The island of Kauai is the more geologically dramatic in Hawaii’s chain. More to the point, it should be one of the most dramatic topographies to machine.
I figured this would pose a good challenge for me to learn more about Fusion 360 as well as the limits of my XXL.
Unfortunately, there has been a ton of “shut up and color” time waiting for the 3D adaptive clear to compute in my CAM workflow. There are a few issues that I’m not totally clear if I see a good solution:
Kauai has tons of steep canyons and valley that at my current scale might cause the collet nut or spindle housing hit when plunging the end mill to the bottom of a valley. Can Fusion be programed to consider this in its toolpath? If so, how? I’m thinking that no matter what you do it will be somewhat imprecise as you will have to manually measure how much of your endmill extends out of the collet…
29 Hours of Machine time on a 3D adaptive clear and 1/4" ball nose endmill… the bit is traveling 1.588 MILES. The computation time here is insane. I’m going to bed turning on an option and waking up to see if it will increase or decrease the time. Is my issue here scale, the number of facets, or an option I simply don’t have selected? I’ve messed around a lot with flat area detection, ordering by depth, machining cavities, etc…; I haven’t been able to get a successful computation using “Most” on the Stay-Down Level, but “total rapid time” seems to only be 1hr 8mins so I’m not sure how much this would help…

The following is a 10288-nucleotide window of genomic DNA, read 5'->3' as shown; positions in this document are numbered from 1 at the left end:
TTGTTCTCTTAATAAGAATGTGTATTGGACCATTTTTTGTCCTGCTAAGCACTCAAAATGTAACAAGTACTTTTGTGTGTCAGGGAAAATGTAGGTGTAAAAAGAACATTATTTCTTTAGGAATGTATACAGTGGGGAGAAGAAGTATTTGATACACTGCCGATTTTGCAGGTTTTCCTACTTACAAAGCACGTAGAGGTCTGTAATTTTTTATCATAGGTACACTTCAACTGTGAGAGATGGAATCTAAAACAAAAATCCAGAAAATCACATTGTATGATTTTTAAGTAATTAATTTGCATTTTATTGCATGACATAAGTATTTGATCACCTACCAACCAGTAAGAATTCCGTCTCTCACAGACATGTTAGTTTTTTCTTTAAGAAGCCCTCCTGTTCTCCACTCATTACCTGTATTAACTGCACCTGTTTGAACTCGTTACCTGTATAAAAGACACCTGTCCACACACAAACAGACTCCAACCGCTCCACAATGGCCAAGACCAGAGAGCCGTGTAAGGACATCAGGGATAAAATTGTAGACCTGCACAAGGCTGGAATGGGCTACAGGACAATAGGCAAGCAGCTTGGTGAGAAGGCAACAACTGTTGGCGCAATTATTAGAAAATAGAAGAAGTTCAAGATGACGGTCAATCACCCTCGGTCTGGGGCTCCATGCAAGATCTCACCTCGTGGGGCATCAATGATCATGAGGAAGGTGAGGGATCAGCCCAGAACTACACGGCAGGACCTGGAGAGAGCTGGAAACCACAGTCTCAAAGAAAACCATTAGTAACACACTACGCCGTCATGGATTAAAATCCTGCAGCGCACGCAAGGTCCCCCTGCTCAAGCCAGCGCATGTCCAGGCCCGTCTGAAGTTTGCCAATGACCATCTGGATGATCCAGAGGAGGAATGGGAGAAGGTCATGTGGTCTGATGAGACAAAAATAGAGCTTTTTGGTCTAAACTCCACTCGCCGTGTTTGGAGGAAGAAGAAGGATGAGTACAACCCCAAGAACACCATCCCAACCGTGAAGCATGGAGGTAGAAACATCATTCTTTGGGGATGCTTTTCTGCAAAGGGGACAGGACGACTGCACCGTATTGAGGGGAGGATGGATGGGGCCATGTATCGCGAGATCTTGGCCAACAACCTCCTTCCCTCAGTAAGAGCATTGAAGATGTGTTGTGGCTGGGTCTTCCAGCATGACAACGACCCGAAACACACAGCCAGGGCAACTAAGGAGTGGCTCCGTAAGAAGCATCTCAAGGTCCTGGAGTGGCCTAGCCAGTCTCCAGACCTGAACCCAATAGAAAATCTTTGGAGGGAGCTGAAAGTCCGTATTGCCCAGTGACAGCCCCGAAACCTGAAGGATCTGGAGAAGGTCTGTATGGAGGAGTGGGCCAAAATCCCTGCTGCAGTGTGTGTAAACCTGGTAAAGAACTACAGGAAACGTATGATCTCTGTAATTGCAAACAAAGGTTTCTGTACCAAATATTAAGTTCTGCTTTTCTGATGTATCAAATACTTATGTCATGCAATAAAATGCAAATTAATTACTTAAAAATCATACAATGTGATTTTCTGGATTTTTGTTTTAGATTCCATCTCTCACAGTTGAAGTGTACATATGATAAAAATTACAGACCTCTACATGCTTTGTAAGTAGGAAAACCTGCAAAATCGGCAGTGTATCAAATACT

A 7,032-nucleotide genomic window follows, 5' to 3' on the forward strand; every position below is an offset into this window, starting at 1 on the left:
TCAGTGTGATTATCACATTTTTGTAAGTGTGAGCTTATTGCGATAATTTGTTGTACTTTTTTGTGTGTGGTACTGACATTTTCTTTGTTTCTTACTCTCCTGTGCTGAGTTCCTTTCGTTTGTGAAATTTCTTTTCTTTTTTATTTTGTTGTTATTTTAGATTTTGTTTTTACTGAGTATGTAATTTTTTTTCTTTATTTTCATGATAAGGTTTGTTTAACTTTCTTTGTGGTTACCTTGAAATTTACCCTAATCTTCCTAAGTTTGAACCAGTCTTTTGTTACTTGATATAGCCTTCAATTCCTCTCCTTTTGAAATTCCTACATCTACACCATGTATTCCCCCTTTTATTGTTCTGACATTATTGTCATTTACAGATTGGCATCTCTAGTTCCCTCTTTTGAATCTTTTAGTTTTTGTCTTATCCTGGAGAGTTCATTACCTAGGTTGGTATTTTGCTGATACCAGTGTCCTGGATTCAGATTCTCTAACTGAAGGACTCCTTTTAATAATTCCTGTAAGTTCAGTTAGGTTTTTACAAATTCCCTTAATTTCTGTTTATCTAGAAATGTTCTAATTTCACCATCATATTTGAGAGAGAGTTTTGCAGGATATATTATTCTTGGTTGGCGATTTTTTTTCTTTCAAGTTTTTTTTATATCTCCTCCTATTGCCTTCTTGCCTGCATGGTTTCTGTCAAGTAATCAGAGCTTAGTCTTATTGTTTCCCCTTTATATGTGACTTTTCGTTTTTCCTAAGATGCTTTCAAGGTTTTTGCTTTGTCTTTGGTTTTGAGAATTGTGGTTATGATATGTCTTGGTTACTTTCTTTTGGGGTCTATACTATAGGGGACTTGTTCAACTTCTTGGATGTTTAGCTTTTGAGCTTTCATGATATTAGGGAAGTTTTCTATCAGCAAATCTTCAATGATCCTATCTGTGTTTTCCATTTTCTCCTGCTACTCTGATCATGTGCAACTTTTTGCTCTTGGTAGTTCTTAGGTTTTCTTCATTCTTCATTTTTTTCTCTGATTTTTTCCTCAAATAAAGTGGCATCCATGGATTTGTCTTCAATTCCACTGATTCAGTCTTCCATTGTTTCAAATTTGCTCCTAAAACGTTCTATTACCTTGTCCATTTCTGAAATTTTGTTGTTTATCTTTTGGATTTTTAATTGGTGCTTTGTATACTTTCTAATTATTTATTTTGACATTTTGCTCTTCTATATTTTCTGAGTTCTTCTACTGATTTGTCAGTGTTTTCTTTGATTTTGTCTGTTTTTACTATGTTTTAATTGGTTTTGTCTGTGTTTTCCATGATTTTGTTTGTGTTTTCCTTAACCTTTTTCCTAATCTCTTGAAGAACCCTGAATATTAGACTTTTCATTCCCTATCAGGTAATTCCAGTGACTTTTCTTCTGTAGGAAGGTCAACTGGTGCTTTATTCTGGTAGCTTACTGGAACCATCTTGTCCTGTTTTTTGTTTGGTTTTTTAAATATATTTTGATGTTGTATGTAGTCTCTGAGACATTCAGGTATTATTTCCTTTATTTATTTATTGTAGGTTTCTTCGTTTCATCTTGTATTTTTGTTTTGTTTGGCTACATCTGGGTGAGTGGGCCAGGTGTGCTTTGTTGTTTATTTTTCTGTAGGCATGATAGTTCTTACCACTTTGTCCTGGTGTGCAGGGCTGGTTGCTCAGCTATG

A finishing pass… I haven’t been able to get a parallel tool path to successfully compute using rest machining on this model. Not sure if there is something weird going on with rest machining resulting from the super complex 3D Adaptive step, but it just generates an error when I try to turn it on. With Rest Machining off and a 1/8" ballnose endmill and a 10% stepover results in 258hrs of machining time… the “Steep and Shallow” toolpath in Fusion 360 sounds like it would work well in this application… should I buy it and try that? or is trying to machine this using a square bit (maybe a downcut bit) and hand sanding a better idea?
Practically speaking; how frequently should I allow the carbide compact router to cool down? How many “miles” are the S3’s motors good for? How many 1/4" ball nose endmills would this job eat through going into something like walnut or koa wood? I’ve never used only the first 25% of a bits cutting face for this amount of material removal, is there a better way to engage more of the flute without creating a dangerous stepdown value?
Thanks in advance!